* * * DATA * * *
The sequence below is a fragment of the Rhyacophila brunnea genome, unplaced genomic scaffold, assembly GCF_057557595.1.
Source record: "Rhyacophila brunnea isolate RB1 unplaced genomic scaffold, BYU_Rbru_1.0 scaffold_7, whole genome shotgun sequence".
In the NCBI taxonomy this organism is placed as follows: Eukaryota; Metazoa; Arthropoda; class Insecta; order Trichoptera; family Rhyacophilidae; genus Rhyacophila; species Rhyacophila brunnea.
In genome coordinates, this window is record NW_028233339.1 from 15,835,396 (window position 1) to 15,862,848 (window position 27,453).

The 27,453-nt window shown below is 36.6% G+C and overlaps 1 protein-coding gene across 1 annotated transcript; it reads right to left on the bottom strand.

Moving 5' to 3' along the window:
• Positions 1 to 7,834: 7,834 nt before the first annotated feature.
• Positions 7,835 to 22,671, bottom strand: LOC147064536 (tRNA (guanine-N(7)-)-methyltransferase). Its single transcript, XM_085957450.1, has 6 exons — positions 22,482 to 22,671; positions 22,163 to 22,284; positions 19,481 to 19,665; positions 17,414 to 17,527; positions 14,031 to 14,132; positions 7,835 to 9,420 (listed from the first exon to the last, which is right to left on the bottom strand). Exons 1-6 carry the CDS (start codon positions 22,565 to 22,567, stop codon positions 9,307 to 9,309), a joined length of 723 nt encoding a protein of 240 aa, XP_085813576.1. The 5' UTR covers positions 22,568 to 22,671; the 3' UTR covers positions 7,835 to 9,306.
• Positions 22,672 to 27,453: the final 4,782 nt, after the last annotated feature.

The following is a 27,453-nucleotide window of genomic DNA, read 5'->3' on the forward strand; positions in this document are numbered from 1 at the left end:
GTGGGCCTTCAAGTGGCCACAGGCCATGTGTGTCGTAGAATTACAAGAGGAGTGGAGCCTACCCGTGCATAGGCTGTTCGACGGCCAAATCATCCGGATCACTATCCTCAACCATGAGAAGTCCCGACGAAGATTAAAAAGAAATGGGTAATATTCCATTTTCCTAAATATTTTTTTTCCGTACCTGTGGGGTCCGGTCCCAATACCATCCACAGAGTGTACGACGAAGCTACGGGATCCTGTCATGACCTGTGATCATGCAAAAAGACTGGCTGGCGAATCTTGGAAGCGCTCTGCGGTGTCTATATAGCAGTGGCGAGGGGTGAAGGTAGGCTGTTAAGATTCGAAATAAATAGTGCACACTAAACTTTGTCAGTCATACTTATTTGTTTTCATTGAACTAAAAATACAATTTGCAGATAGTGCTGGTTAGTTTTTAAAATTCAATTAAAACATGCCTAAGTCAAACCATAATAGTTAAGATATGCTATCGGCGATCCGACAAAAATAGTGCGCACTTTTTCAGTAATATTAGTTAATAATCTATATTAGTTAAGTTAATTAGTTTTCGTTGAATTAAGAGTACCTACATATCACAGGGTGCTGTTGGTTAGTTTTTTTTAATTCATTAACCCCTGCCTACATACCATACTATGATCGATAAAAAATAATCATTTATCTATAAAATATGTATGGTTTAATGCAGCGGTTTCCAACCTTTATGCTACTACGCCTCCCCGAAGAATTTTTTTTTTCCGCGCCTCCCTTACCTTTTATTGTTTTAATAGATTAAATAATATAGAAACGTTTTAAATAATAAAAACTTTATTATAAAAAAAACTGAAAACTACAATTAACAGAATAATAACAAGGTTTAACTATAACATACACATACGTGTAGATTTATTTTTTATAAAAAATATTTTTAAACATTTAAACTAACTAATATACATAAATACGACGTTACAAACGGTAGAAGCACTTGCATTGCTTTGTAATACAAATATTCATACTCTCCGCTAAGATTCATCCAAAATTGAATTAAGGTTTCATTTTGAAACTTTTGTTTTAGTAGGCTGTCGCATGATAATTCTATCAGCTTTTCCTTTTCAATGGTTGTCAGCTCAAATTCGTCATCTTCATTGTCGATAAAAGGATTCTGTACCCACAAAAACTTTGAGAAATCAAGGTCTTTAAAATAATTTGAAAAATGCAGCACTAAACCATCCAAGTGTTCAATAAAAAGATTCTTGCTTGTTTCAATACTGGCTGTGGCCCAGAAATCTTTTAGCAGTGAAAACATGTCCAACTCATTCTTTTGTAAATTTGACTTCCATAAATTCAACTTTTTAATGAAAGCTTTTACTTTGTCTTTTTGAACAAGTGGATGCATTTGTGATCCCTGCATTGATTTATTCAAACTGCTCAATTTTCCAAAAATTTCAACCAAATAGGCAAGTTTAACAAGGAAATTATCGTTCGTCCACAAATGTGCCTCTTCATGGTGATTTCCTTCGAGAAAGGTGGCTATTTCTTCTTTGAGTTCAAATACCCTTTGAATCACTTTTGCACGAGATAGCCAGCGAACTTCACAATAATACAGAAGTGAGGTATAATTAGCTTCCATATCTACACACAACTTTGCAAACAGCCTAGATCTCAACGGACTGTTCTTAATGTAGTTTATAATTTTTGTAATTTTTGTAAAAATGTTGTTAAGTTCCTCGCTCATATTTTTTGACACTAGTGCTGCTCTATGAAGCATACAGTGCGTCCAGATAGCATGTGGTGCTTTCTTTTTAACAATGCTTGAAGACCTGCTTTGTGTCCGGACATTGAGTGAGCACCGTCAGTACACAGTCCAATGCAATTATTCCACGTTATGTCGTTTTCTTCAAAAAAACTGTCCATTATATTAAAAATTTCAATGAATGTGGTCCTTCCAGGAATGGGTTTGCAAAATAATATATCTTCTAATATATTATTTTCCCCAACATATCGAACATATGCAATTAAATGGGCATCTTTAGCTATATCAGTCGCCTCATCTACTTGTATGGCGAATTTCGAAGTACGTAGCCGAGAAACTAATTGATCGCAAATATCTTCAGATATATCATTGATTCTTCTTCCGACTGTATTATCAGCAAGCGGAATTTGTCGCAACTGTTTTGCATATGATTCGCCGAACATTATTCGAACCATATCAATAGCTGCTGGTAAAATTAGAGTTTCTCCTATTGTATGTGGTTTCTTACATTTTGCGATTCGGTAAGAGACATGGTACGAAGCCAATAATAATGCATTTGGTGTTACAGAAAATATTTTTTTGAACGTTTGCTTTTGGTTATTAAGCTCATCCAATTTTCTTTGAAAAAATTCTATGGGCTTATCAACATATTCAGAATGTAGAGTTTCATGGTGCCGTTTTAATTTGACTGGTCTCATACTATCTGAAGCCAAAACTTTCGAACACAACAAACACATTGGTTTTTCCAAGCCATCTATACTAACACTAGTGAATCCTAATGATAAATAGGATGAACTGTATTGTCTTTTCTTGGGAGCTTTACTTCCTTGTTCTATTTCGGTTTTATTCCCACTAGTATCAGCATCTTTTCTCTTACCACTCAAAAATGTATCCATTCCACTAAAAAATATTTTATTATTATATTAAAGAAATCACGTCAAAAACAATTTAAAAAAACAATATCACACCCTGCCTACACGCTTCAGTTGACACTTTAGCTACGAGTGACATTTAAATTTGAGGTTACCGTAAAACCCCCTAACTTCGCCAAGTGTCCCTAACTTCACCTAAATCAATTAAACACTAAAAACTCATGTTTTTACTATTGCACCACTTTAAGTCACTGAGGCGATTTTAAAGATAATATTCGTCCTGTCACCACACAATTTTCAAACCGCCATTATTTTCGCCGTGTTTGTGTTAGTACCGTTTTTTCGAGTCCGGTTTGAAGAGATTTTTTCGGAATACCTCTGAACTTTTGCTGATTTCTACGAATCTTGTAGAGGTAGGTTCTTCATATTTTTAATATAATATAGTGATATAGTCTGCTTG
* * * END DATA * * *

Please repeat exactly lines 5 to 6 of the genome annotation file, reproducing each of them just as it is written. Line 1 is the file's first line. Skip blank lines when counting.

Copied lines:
The 27,453-nt window shown below is 36.6% G+C and overlaps 1 protein-coding gene across 1 annotated transcript; it reads right to left on the bottom strand.

Moving 5' to 3' along the window: